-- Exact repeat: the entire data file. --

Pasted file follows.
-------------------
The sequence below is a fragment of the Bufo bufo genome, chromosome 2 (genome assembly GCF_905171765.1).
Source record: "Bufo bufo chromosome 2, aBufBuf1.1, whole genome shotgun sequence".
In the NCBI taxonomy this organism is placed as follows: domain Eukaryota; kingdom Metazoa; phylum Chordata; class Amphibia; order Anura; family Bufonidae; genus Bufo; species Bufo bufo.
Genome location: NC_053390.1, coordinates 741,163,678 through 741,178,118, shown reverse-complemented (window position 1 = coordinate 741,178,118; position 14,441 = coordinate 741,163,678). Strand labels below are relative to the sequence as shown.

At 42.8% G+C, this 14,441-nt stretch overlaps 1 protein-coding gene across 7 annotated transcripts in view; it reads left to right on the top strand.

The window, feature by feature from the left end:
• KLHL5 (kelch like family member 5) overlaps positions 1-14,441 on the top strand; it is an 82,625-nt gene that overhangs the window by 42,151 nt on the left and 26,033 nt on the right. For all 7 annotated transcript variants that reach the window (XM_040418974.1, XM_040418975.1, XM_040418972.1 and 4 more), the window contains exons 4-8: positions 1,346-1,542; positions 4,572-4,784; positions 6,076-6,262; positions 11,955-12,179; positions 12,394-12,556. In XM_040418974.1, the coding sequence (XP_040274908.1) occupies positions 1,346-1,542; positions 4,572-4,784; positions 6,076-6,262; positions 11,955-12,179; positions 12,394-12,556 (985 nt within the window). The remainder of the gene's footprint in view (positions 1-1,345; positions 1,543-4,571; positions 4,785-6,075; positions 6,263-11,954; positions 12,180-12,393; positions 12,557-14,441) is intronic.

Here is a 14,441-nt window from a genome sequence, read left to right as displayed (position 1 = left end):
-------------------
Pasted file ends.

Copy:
The sequence below is a fragment of the Bufo bufo genome, chromosome 2 (genome assembly GCF_905171765.1).
Source record: "Bufo bufo chromosome 2, aBufBuf1.1, whole genome shotgun sequence".
In the NCBI taxonomy this organism is placed as follows: domain Eukaryota; kingdom Metazoa; phylum Chordata; class Amphibia; order Anura; family Bufonidae; genus Bufo; species Bufo bufo.
Genome location: NC_053390.1, coordinates 741,163,678 through 741,178,118, shown reverse-complemented (window position 1 = coordinate 741,178,118; position 14,441 = coordinate 741,163,678). Strand labels below are relative to the sequence as shown.

At 42.8% G+C, this 14,441-nt stretch overlaps 1 protein-coding gene across 7 annotated transcripts in view; it reads left to right on the top strand.

The window, feature by feature from the left end:
• KLHL5 (kelch like family member 5) overlaps positions 1-14,441 on the top strand; it is an 82,625-nt gene that overhangs the window by 42,151 nt on the left and 26,033 nt on the right. For all 7 annotated transcript variants that reach the window (XM_040418974.1, XM_040418975.1, XM_040418972.1 and 4 more), the window contains exons 4-8: positions 1,346-1,542; positions 4,572-4,784; positions 6,076-6,262; positions 11,955-12,179; positions 12,394-12,556. In XM_040418974.1, the coding sequence (XP_040274908.1) occupies positions 1,346-1,542; positions 4,572-4,784; positions 6,076-6,262; positions 11,955-12,179; positions 12,394-12,556 (985 nt within the window). The remainder of the gene's footprint in view (positions 1-1,345; positions 1,543-4,571; positions 4,785-6,075; positions 6,263-11,954; positions 12,180-12,393; positions 12,557-14,441) is intronic.

Here is a 14,441-nt window from a genome sequence, read left to right as displayed (position 1 = left end):